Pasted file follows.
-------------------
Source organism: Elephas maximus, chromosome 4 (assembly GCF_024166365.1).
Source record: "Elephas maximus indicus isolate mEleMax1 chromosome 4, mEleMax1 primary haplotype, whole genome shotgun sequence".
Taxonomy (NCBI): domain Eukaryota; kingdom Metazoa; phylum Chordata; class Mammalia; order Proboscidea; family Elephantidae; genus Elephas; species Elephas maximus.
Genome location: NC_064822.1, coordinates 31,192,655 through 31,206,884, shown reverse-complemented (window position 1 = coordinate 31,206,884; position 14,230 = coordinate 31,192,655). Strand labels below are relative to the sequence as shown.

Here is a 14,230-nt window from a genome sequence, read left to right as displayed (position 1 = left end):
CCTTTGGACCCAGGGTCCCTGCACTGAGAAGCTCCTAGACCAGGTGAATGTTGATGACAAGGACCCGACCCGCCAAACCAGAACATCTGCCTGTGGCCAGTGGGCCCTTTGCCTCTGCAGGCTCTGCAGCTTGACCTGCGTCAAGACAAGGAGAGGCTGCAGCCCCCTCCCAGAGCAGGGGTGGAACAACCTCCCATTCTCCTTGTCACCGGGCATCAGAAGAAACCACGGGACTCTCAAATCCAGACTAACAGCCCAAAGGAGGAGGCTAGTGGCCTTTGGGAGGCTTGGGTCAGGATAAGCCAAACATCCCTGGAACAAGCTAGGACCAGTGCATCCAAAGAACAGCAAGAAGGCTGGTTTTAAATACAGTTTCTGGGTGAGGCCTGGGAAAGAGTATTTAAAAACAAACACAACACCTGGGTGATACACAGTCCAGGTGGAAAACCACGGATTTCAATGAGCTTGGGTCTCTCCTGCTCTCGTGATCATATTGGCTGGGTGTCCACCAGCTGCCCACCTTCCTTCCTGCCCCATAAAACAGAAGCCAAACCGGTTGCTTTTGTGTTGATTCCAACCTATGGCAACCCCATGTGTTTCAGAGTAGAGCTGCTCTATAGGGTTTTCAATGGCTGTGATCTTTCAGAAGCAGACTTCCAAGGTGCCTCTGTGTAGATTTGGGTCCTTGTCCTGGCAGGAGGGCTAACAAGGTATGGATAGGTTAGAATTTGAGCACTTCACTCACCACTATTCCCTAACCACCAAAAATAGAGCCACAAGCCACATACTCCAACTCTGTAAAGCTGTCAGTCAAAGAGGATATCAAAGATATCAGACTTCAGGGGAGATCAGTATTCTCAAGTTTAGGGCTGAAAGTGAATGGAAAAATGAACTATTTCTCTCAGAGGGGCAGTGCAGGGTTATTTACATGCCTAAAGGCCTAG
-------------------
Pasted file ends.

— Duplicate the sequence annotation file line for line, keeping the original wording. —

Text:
Source organism: Elephas maximus, chromosome 4 (assembly GCF_024166365.1).
Source record: "Elephas maximus indicus isolate mEleMax1 chromosome 4, mEleMax1 primary haplotype, whole genome shotgun sequence".
Taxonomy (NCBI): domain Eukaryota; kingdom Metazoa; phylum Chordata; class Mammalia; order Proboscidea; family Elephantidae; genus Elephas; species Elephas maximus.
Genome location: NC_064822.1, coordinates 31,192,655 through 31,206,884, shown reverse-complemented (window position 1 = coordinate 31,206,884; position 14,230 = coordinate 31,192,655). Strand labels below are relative to the sequence as shown.

Here is a 14,230-nt window from a genome sequence, read left to right as displayed (position 1 = left end):
CCTTTGGACCCAGGGTCCCTGCACTGAGAAGCTCCTAGACCAGGTGAATGTTGATGACAAGGACCCGACCCGCCAAACCAGAACATCTGCCTGTGGCCAGTGGGCCCTTTGCCTCTGCAGGCTCTGCAGCTTGACCTGCGTCAAGACAAGGAGAGGCTGCAGCCCCCTCCCAGAGCAGGGGTGGAACAACCTCCCATTCTCCTTGTCACCGGGCATCAGAAGAAACCACGGGACTCTCAAATCCAGACTAACAGCCCAAAGGAGGAGGCTAGTGGCCTTTGGGAGGCTTGGGTCAGGATAAGCCAAACATCCCTGGAACAAGCTAGGACCAGTGCATCCAAAGAACAGCAAGAAGGCTGGTTTTAAATACAGTTTCTGGGTGAGGCCTGGGAAAGAGTATTTAAAAACAAACACAACACCTGGGTGATACACAGTCCAGGTGGAAAACCACGGATTTCAATGAGCTTGGGTCTCTCCTGCTCTCGTGATCATATTGGCTGGGTGTCCACCAGCTGCCCACCTTCCTTCCTGCCCCATAAAACAGAAGCCAAACCGGTTGCTTTTGTGTTGATTCCAACCTATGGCAACCCCATGTGTTTCAGAGTAGAGCTGCTCTATAGGGTTTTCAATGGCTGTGATCTTTCAGAAGCAGACTTCCAAGGTGCCTCTGTGTAGATTTGGGTCCTTGTCCTGGCAGGAGGGCTAACAAGGTATGGATAGGTTAGAATTTGAGCACTTCACTCACCACTATTCCCTAACCACCAAAAATAGAGCCACAAGCCACATACTCCAACTCTGTAAAGCTGTCAGTCAAAGAGGATATCAAAGATATCAGACTTCAGGGGAGATCAGTATTCTCAAGTTTAGGGCTGAAAGTGAATGGAAAAATGAACTATTTCTCTCAGAGGGGCAGTGCAGGGTTATTTACATGCCTAAAGGCCTAG